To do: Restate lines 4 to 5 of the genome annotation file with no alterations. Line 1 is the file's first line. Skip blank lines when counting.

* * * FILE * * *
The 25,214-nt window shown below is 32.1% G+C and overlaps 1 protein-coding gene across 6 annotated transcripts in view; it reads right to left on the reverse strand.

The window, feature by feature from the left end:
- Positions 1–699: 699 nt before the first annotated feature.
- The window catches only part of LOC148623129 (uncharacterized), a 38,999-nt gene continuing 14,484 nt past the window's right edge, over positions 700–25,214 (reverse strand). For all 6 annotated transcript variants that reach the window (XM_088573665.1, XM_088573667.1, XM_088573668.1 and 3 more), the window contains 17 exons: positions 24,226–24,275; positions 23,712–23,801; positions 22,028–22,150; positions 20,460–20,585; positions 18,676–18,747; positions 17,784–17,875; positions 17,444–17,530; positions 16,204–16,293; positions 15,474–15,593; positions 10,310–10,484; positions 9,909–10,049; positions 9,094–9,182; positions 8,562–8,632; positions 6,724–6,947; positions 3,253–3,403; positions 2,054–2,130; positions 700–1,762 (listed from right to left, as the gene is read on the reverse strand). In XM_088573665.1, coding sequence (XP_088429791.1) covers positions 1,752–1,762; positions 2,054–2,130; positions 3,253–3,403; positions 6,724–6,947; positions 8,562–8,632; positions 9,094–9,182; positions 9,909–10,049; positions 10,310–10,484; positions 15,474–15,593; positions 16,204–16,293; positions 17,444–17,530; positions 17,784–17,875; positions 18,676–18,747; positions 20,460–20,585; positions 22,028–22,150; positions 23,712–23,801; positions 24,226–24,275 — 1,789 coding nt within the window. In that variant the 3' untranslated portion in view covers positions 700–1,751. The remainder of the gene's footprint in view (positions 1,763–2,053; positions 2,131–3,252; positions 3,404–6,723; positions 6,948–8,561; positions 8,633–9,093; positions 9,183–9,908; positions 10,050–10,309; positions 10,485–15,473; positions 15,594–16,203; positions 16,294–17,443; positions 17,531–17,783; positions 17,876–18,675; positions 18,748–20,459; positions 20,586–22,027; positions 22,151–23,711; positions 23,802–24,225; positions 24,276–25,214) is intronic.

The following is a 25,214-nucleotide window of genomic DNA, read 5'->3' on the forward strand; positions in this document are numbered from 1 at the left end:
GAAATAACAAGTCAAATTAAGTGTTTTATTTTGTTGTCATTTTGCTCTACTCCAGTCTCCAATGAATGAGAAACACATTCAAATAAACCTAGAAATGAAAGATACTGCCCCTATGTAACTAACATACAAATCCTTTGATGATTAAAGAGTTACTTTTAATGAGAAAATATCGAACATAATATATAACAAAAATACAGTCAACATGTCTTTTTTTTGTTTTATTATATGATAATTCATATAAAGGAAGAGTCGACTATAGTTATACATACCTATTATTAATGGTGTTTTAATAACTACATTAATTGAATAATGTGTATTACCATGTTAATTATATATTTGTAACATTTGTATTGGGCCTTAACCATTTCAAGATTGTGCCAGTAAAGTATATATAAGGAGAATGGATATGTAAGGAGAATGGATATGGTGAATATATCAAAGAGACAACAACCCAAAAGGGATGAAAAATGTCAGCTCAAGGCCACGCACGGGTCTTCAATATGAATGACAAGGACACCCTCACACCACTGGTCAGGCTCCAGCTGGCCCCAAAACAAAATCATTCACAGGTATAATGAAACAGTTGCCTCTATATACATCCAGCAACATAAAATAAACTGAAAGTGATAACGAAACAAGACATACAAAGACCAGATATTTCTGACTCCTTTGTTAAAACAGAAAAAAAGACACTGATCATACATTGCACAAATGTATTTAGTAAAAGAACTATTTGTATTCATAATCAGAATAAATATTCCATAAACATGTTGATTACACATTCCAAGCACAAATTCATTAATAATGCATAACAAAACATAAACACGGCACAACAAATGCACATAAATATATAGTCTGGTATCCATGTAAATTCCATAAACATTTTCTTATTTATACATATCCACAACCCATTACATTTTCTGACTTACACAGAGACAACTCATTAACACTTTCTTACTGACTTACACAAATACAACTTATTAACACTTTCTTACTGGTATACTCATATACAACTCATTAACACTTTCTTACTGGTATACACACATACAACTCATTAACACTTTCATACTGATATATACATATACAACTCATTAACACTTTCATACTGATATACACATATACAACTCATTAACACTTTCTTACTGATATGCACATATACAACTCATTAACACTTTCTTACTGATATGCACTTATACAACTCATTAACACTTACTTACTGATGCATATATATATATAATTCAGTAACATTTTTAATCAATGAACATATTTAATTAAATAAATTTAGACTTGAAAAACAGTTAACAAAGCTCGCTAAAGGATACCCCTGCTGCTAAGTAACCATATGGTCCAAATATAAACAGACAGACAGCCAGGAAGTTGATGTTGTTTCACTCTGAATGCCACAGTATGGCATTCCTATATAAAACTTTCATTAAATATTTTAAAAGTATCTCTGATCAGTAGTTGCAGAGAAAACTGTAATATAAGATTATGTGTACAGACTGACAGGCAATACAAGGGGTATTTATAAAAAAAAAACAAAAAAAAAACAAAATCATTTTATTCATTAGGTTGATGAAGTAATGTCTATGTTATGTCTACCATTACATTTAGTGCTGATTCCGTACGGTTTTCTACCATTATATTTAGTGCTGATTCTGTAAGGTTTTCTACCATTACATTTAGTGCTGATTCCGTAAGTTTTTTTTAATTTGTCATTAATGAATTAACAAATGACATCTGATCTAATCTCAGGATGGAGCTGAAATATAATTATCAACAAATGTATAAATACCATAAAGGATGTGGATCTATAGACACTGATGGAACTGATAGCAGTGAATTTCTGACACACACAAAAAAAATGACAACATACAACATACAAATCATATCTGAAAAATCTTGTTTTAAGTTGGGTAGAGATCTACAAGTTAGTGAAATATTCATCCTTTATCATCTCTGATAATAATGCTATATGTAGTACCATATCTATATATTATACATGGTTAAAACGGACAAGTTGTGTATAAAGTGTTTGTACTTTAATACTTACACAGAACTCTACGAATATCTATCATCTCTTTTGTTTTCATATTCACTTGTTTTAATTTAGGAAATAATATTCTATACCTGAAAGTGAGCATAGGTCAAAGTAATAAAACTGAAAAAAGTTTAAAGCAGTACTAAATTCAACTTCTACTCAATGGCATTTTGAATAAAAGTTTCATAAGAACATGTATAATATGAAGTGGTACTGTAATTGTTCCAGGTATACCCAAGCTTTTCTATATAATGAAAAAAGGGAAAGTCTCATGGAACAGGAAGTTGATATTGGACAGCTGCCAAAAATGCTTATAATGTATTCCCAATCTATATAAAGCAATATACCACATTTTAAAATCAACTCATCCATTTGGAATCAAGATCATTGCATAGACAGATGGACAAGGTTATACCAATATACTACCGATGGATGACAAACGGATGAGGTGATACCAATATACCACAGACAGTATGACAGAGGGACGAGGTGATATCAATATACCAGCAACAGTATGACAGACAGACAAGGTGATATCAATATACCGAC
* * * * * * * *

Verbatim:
- The window catches only part of LOC148623129 (uncharacterized), a 38,999-nt gene continuing 14,484 nt past the window's right edge, over positions 700–25,214 (reverse strand). For all 6 annotated transcript variants that reach the window (XM_088573665.1, XM_088573667.1, XM_088573668.1 and 3 more), the window contains 17 exons: positions 24,226–24,275; positions 23,712–23,801; positions 22,028–22,150; positions 20,460–20,585; positions 18,676–18,747; positions 17,784–17,875; positions 17,444–17,530; positions 16,204–16,293; positions 15,474–15,593; positions 10,310–10,484; positions 9,909–10,049; positions 9,094–9,182; positions 8,562–8,632; positions 6,724–6,947; positions 3,253–3,403; positions 2,054–2,130; positions 700–1,762 (listed from right to left, as the gene is read on the reverse strand). In XM_088573665.1, coding sequence (XP_088429791.1) covers positions 1,752–1,762; positions 2,054–2,130; positions 3,253–3,403; positions 6,724–6,947; positions 8,562–8,632; positions 9,094–9,182; positions 9,909–10,049; positions 10,310–10,484; positions 15,474–15,593; positions 16,204–16,293; positions 17,444–17,530; positions 17,784–17,875; positions 18,676–18,747; positions 20,460–20,585; positions 22,028–22,150; positions 23,712–23,801; positions 24,226–24,275 — 1,789 coding nt within the window. In that variant the 3' untranslated portion in view covers positions 700–1,751. The remainder of the gene's footprint in view (positions 1,763–2,053; positions 2,131–3,252; positions 3,404–6,723; positions 6,948–8,561; positions 8,633–9,093; positions 9,183–9,908; positions 10,050–10,309; positions 10,485–15,473; positions 15,594–16,203; positions 16,294–17,443; positions 17,531–17,783; positions 17,876–18,675; positions 18,748–20,459; positions 20,586–22,027; positions 22,151–23,711; positions 23,802–24,225; positions 24,276–25,214) is intronic.

The following is a 25,214-nucleotide window of genomic DNA, read 5'->3' on the forward strand; positions in this document are numbered from 1 at the left end: